Tuesday, July 7, 2009

Obama Meets, Greets, and Self-Inflicts Defeats

Some months ago I teased a European ambassador by saying, "You Europeans have spent years pulling back the United States from one direction and now you're going to have to pull it back from the opposite direction." He laughed, understanding the point precisely. Europeans thought Bush was too far to the right, now they have to deal with an American president who, even for their tastes, is too far to the left.

The G-8 meeting will show how much this factor is in play. Clearly, a number of European countries were tougher on the Iranian regime than was Obama. But still, the Europeans don't actually want to do anything so perhaps the Americans and Europeans will get along okay any way.

Obama's visit to Moscow, in contrast, looks like a failure to anyone other than the mass media for which he cannot do much wrong. Given the massive problems and misunderstandings plauging the relationship, getting an agreement on reduction of nuclear arms doesn't achieve very much.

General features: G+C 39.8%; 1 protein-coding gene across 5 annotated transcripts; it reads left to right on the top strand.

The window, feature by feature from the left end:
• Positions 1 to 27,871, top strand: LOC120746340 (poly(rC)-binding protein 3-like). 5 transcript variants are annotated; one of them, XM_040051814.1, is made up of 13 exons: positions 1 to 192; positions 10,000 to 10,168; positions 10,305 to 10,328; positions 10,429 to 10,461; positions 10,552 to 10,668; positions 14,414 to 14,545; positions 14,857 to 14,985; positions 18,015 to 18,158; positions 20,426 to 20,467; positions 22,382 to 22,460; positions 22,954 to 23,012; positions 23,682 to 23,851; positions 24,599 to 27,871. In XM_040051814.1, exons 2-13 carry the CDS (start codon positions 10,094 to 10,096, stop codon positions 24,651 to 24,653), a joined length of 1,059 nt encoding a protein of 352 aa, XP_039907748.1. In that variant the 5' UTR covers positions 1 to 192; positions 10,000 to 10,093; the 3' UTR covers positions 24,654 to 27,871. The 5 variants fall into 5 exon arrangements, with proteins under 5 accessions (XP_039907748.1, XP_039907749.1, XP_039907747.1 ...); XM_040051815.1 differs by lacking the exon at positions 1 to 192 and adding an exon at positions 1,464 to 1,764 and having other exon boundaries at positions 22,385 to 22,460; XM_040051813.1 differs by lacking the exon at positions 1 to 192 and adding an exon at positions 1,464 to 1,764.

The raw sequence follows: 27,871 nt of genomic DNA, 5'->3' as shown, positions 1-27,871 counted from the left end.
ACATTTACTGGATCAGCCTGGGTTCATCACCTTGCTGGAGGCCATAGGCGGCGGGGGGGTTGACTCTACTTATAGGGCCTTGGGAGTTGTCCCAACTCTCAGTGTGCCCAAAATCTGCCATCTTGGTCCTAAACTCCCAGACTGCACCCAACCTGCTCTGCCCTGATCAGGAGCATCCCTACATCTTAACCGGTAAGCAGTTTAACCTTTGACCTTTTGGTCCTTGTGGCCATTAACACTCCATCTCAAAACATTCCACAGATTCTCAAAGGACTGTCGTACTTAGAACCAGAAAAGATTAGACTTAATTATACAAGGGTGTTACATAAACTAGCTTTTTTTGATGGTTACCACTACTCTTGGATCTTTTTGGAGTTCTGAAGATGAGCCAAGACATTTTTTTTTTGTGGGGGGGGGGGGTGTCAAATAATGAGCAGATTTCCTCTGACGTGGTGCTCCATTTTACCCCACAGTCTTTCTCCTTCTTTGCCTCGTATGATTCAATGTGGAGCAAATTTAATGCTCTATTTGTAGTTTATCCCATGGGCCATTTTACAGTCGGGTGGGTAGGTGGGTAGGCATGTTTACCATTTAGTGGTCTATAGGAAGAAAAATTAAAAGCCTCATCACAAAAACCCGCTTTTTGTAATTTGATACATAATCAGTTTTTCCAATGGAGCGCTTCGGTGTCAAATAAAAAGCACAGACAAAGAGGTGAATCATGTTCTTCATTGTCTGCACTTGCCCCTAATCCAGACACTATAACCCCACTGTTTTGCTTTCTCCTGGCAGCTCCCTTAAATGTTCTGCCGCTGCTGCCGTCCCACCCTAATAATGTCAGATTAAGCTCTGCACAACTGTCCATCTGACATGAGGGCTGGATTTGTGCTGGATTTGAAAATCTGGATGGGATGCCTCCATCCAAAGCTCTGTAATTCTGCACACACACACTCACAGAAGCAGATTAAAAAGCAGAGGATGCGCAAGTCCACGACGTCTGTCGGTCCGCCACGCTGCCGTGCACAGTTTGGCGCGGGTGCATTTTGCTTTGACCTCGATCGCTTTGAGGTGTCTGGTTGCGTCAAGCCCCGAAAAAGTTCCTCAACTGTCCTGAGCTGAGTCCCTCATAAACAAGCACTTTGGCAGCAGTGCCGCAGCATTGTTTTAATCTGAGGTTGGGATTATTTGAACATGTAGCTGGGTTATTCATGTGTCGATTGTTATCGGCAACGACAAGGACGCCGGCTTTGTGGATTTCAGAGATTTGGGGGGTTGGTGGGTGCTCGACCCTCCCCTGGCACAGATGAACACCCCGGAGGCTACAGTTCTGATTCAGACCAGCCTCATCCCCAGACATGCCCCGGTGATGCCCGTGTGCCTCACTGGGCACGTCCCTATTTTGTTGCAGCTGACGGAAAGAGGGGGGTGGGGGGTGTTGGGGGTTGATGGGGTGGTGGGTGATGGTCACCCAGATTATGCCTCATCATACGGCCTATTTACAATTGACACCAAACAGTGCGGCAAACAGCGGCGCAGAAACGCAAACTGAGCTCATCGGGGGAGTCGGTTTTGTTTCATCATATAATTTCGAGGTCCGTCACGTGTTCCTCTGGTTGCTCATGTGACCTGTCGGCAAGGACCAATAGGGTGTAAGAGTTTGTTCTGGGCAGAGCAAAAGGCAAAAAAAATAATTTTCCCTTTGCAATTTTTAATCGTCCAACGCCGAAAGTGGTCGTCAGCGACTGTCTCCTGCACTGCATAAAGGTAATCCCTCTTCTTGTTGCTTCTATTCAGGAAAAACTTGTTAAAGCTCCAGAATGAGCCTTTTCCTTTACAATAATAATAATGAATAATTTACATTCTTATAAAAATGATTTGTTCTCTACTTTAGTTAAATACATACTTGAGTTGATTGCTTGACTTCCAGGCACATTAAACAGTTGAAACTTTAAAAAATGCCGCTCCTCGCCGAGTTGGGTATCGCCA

A serious U.S. president would have been dealing with differences over Central Europe and the south Caucasus, as well as regarding sanctions on Iran. But Obama's world view seeks to avoid trouble so--except when dealing with Israel or Honduras--he ignores actual problems (North Korea, Iran crisis, Somali pirates, instability in Pakistan, for example). That's the first thing wrong with Obama's policy.

There is something profoundly revealing about his use of the phrase "bearing witness" regarding the conflict within Iran. The issue is not that a U.S. president should intervene internally there, but certainly if America becomes witness rather than leader, observer rather than shaper of events, there is a second aspect of Obama's policy that is seriously wrong. 

In the stead of real issues we get utopianism, the third thing wrong. Obama wants to eliminate nuclear weapons, he says, and so the deal with Russia can be portrayed as such. But there's a mistake here. America's problem is not with Russian nukes but with Pakistani and Iranian nukes. No matter how few warheads the United States and Russia have will not contribute anything to world peace or stability.

Similarly, Obama wants to obtain a quick Arab-Israeli peace agreement but gets tangled up in details; to make friends with Iran and Syria but  they keep biting his hand; and make Muslims love America by pretending that radical Islamists are an insignificant minority that's got nothing much to do with Islam.

As the administration approaches the six-month mark, one can be grateful that not more damage has been inflicted but it's still early and the president has not faced a crisis yet. True, there have been some crises, but he didn't face them either.

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